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Old 09-12-2011
klem klem is offline
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I would recommend one of the steel mushrooms with the newer design rather than one of the imported ones. The newer designs have both more surface area and more weight to keep the anchor lying down so that it stays dug in. Other than cost, there really isn't a reason to get one of these.

Regarding the size, if you are planning on a bigger boat soon, 750+ lbs sounds like the way to go. Even if you don't get the bigger boat, you will feel a lot better when a big storm rolls through. For comparison, I use a 500lb anchor on a 30' 10k lbs boat in a mud bottom. The test data for mushroom anchors is all over the place and their holding power is very bottom dependent so it may not be overkill if the bottom is not ideal. Unfortunately, however large your anchor is, it won't help your neighbors boat from dragging and hitting yours. It might be worth asking around and seeing what everyone else is using and how it works in the bigger storms keeping in mind that there haven't been any really major storms in a very long time.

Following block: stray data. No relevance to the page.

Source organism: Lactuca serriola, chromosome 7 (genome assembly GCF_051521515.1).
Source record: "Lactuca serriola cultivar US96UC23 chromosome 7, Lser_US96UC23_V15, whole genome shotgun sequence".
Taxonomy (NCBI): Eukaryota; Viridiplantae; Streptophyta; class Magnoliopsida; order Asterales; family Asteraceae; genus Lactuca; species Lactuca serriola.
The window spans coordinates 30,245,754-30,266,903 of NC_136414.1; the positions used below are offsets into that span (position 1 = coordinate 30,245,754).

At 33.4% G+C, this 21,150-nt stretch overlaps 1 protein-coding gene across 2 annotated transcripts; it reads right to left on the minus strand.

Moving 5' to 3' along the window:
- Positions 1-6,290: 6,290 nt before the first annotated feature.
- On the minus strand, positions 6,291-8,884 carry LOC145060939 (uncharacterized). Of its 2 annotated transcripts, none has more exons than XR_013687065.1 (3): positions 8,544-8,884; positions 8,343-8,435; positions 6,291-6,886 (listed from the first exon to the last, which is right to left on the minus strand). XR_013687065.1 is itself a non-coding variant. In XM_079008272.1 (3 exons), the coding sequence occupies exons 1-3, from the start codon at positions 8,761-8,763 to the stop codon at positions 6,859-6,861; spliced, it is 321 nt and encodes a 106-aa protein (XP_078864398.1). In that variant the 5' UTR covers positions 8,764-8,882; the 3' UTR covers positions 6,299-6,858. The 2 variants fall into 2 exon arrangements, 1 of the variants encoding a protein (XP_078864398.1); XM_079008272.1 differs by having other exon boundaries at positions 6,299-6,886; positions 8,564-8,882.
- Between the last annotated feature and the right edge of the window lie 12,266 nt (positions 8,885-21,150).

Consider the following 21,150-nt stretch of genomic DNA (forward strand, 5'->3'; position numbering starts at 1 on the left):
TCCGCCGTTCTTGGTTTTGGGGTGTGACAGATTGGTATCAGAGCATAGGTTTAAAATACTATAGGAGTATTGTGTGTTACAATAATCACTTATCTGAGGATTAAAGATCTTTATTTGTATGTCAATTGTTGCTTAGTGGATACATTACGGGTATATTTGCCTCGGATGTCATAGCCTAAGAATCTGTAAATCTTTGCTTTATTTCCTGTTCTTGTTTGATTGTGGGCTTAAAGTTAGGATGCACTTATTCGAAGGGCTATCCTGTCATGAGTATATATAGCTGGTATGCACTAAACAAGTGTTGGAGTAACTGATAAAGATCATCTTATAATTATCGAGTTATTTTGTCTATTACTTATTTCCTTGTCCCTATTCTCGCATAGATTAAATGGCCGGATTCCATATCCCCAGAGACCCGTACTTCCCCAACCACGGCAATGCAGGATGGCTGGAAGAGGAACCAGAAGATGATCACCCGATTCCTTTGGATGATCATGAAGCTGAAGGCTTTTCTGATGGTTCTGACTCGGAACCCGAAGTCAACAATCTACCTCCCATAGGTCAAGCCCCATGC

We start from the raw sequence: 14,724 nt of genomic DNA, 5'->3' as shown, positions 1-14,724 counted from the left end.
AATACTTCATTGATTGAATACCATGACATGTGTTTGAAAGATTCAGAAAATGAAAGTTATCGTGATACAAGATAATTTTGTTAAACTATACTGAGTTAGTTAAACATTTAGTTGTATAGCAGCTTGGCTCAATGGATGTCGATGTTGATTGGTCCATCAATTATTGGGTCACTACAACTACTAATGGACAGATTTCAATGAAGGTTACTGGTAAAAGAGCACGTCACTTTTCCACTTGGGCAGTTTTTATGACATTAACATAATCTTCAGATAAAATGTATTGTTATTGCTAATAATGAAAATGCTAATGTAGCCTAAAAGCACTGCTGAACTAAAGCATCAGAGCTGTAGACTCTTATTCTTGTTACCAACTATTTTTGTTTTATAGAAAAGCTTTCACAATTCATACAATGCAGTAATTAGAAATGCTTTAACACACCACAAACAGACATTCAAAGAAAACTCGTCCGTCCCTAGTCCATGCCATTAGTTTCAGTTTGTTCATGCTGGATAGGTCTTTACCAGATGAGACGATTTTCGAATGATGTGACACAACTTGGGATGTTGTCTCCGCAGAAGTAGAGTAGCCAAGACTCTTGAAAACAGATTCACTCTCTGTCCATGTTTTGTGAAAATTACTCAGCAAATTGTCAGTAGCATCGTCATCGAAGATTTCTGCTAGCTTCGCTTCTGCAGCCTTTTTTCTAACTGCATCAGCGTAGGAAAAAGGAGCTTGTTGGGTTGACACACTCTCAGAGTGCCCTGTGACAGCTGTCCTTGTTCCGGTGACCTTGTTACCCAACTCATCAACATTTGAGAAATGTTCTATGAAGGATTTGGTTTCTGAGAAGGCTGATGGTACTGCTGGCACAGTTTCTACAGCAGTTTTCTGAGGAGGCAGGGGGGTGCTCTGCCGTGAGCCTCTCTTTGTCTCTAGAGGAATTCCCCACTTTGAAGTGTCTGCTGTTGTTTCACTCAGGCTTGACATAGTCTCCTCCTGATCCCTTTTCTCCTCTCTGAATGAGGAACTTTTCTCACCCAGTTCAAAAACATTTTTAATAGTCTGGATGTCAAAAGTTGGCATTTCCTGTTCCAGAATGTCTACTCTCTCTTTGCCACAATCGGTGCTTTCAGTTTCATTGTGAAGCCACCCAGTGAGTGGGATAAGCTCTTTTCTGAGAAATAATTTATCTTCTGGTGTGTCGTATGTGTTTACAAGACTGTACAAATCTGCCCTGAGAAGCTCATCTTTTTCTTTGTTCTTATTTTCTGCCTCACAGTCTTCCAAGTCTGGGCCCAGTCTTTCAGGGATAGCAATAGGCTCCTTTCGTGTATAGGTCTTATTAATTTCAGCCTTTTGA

5/8" top chain will require a pretty large mooring ball to support the weight, even in relatively shallow water. Hamilton marine has guidelines for this which should help here.

I have not looked at your harbor regulations but you want to put out as much chain and as long of pendants as you can and still be legal and not swing into any of your neighbors. Many moorings, especially in shallow water, end up with grossly inadequate scope if there is any storm surge. Having long pendants will help increase shock absorption in the system. Maine Sail has done some nice writeups on how to set up your pendants which would definitely be worth a read.

I hope that this helps.
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